If you’re getting a keyboard for your Steam Deck, you probably want a good mouse, too. The SteelSeries Aerox 3 is one of our favorites. This super-lightweight mouse offers Bluetooth, 2.4GHz wireless, and wired connections. It has an excellent 40G optical sensor for precision and can run for 200 hours on a full charge. Two programmable side buttons make the Aerox 3 great for first-person shooters.

The DeathAdder V2 Pro is a classic. It’s our pick for the best gaming mouse thanks to its elite performance and just-about-perfect ergonomics. It has a 20k DPI sensor, eight programmable buttons, and a 70-hour battery life. The only downside here is that it connects via 2.4GHz wireless with a USB-A dongle, so you’ll need a USB-C hub or an adapter to use it. Granted, you’re most likely to use a mouse while the Steam Deck is docked.
If you’re only docking your Steam Deck for productivity on the Linux OS or aren’t playing competitive multiplayer, an ultra-fast gaming mouse probably isn’t necessary. In that case, you can focus on portability and price with the Logitech M535 Bluetooth mouse. Its small form factor makes it great for travel, and you can even fit it in the accessory compartments in the aforementioned carrying cases.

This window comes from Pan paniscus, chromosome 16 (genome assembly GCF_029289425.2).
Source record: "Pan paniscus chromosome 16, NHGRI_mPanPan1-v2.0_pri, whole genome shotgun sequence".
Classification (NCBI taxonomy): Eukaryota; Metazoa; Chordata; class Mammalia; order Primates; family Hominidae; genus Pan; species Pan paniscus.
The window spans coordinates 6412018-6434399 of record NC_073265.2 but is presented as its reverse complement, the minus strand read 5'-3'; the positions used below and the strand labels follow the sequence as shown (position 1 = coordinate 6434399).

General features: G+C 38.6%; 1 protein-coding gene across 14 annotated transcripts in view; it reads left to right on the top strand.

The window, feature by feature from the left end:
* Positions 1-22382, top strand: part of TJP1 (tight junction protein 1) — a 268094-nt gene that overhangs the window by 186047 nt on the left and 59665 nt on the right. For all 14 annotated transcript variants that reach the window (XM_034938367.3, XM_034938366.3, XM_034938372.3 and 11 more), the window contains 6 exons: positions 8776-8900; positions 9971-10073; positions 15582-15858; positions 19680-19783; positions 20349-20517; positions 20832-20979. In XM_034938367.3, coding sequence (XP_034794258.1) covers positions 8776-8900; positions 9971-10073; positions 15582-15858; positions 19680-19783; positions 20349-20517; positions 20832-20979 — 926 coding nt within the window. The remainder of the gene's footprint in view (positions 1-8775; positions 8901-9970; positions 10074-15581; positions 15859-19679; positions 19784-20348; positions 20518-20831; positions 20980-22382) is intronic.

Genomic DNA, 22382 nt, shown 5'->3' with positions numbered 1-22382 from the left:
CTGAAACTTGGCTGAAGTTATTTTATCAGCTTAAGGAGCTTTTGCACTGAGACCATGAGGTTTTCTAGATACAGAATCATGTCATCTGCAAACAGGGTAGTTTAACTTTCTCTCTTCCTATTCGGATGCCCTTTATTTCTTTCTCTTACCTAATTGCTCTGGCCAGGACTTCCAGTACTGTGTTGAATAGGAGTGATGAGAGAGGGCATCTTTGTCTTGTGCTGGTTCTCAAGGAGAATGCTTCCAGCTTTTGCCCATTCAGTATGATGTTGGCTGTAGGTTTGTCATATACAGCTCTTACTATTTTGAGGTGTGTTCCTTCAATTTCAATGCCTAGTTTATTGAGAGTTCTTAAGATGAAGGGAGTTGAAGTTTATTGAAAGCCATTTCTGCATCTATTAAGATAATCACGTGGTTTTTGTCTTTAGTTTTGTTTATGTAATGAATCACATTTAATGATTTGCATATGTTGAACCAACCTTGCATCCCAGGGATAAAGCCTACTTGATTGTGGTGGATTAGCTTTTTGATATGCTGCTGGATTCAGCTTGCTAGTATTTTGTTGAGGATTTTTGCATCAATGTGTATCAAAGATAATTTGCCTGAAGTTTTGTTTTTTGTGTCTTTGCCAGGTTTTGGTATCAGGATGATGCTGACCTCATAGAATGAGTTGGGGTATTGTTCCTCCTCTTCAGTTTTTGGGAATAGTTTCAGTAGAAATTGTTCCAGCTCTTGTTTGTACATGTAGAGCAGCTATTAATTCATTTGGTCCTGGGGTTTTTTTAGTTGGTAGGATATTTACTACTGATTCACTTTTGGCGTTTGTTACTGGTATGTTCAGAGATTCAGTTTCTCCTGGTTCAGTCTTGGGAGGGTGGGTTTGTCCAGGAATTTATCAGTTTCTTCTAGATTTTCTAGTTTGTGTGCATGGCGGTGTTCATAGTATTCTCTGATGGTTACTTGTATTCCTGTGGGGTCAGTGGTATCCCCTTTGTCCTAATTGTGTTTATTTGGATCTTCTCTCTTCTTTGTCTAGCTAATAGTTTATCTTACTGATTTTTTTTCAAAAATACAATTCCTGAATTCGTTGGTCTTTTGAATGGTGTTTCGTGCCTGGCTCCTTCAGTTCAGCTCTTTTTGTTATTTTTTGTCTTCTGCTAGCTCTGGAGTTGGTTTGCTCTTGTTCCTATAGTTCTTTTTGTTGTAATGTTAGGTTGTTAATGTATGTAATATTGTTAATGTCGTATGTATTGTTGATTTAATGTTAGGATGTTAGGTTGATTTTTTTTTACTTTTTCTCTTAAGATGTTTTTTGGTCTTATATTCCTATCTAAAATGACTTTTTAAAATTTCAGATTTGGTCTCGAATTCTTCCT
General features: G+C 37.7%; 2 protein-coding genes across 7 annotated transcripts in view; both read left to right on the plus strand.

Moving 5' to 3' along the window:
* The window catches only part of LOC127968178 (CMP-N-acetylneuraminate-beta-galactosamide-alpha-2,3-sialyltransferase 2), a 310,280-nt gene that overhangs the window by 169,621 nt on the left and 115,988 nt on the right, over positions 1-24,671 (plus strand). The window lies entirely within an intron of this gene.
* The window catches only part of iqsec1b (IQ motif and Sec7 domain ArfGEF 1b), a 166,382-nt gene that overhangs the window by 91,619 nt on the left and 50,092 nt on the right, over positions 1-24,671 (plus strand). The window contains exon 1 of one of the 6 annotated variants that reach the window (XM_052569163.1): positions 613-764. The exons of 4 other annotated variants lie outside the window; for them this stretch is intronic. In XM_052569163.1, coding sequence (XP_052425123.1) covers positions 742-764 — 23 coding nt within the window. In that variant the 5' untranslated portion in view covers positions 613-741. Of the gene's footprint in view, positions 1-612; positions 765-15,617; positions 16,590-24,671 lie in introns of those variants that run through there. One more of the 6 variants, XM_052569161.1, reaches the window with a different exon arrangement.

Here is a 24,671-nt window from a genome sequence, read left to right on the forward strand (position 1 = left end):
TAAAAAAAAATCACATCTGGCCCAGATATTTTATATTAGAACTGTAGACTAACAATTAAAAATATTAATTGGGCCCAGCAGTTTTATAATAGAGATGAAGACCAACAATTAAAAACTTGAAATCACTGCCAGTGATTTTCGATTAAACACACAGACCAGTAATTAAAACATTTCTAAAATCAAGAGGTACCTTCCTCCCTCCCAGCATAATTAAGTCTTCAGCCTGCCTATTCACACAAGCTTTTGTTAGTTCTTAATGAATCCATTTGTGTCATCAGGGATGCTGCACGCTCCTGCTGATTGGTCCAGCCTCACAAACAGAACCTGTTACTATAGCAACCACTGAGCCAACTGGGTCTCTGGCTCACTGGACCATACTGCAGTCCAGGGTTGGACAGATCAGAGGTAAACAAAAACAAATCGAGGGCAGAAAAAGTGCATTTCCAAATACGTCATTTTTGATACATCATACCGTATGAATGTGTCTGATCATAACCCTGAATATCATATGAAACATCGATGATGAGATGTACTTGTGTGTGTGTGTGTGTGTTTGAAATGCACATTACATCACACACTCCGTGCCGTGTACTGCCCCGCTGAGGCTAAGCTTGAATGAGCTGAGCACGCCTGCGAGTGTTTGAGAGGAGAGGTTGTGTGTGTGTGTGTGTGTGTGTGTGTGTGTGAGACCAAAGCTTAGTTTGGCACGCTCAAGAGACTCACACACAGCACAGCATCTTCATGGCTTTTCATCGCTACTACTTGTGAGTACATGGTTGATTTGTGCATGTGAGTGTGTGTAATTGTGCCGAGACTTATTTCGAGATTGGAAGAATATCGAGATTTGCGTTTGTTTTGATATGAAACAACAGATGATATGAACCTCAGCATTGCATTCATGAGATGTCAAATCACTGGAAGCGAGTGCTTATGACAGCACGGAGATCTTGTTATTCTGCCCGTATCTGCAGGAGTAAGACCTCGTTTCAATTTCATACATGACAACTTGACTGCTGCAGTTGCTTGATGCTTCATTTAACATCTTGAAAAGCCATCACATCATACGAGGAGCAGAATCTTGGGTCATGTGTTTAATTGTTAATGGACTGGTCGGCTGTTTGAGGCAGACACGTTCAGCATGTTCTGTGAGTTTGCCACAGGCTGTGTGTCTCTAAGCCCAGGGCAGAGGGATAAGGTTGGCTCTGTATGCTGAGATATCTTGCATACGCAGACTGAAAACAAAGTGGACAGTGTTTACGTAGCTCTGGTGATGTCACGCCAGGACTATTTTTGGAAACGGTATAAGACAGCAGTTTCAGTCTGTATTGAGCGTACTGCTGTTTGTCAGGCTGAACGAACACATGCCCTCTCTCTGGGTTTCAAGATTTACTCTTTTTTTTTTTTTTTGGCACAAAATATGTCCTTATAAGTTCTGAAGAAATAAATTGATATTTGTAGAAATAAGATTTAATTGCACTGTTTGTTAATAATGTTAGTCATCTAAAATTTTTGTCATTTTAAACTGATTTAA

If you’re just getting into PC gaming with the Steam Deck, you might want to pick up a gaming monitor. Sure, you can connect your Steam Deck to your TV instead, but PC games are far better suited for monitors due to response times. With the Steam Deck, you don’t need anything super fancy because of the handheld’s mid-tier performance that dips a bit when set up like a traditional gaming PC.
This Asus monitor fits the bill. It offers 1080p resolution with a 165Hz refresh rate. Fast response times are key for a Steam Deck monitor, and this one doesn’t disappoint with a 0.5ms response time. The 24-inch display is has specific gaming picture settings that make it a solid all-around gaming monitor for under $200. And if you wind up using it for a traditional desktop Windows PC or laptop too, you can take advantage of Nvidia G-Sync.